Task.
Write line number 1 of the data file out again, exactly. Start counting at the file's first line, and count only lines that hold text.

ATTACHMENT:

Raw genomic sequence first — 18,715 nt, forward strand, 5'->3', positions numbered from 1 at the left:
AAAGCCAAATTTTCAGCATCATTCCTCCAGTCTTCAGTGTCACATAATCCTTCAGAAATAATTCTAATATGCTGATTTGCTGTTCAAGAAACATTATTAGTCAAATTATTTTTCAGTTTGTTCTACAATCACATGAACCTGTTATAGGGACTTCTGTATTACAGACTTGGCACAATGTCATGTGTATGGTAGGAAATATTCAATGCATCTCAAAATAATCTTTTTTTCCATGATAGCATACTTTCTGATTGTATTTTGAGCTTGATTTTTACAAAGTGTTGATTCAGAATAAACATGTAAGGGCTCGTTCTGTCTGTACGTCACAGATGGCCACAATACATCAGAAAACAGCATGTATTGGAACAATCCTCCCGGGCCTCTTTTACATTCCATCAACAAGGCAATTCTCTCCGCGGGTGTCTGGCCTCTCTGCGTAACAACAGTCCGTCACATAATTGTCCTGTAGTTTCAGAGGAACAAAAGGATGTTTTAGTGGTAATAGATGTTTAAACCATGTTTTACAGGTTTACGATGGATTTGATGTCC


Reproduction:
Raw genomic sequence first — 18,715 nt, forward strand, 5'->3', positions numbered from 1 at the left: